Just to make sure the message got through to the administration, Congress included the same prohibition in a stopgap spending bill that provides money to run the government through Dec. 8. President Trump on Friday signed the bill, which also suspends the debt limit and includes aid for victims of Hurricane Harvey and other disasters.

Tom Price, the secretary of health and human services, had argued for the proposed cuts, saying they would not harm research. "About 30 percent of the grant money that goes out is used for indirect expenses, which, as you know, means that that money goes for something other than the research that's being done," Mr. Price told the House Appropriations Committee in March.

But he won few converts.

"Indirect costs are very real costs," said Dr. Landon S. King, the executive vice dean of the Johns Hopkins University School of Medicine, and "there is not another source to pay for them."

The Senate bill provides a 29 percent increase in funds for research on Alzheimer's disease, bringing the total to $1.8 billion for next year. The House bill provides a similar increase.

The Senate committee described Alzheimer's as "the most expensive disease in America.'' The nation spends nearly $260 billion a year caring for people with Alzheimer's and other forms of dementia, with Medicare and Medicaid accounting for two-thirds of that amount, according to the Alzheimer's Association.The House and Senate committees also rejected President Trump's proposal to eliminate a unit of the N.I.H. that works with other countries to combat global health threats.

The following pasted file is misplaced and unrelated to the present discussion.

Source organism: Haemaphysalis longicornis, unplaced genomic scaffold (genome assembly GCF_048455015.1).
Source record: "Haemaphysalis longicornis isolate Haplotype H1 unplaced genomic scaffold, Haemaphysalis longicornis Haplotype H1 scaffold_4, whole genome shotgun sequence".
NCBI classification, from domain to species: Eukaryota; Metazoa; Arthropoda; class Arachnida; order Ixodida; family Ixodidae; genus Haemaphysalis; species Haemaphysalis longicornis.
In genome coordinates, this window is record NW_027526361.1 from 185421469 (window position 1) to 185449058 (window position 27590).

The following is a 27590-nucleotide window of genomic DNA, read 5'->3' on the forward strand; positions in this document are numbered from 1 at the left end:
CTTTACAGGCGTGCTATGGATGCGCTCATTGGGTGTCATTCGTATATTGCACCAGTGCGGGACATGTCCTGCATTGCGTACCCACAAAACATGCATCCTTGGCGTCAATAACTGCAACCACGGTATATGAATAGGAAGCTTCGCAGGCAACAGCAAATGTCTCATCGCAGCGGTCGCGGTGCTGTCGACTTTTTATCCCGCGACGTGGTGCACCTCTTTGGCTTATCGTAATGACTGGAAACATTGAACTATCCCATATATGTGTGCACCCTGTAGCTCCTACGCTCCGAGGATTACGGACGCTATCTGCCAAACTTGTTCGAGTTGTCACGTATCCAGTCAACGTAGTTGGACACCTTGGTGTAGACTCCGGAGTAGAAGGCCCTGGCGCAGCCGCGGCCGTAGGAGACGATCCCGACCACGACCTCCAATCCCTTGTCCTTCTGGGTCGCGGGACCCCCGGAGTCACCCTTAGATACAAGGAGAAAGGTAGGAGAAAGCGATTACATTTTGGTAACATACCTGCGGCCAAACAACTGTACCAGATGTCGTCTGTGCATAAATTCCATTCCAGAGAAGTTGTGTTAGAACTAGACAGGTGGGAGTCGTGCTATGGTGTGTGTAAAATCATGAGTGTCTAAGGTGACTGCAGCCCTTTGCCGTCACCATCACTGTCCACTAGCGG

"Disease knows no borders," the Senate panel said. As evidence of its value, the committee pointed to the work of the N.I.H. unit, the Fogarty International Center, in fighting Ebola, Zika, malaria and many other diseases.

The actions on both sides of the Capitol amounted to a vote of confidence in Dr. Francis S. Collins, the director of the National Institutes of Health, who was appointed by President Barack Obama in 2009 and retained by President Trump. Dr. Collins helped identify a gene responsible for cystic fibrosis and led the government's successful effort to map the human genome, deciphering the instruction book for human DNA.

The spending bill was approved by a vote of 29 to 2 in the Senate Appropriations Committee. Senator James Lankford, Republican of Oklahoma, voted no, but a spokesman said he was "very supportive of the increase in N.I.H. funds."

The spokesman, Darrell Jordan, said Mr. Lankford objected to other provisions of the bill, including one that would limit the Trump administration's ability to change the rules for federal grants to family planning clinics.

Senator Patty Murray, Democrat of Washington, said that was one of the bill's best provisions. "I'm pleased that this bill ties the Trump administration's hands as it tries to undermine family planning efforts," she said.

New York Times, September 11, 2017


September 12, 2017

Addendum. Here are the names of the members of the Appropriations Committee. You may want to call to thank them, and chastise Senator Lankford. I don't know who the other no vote was.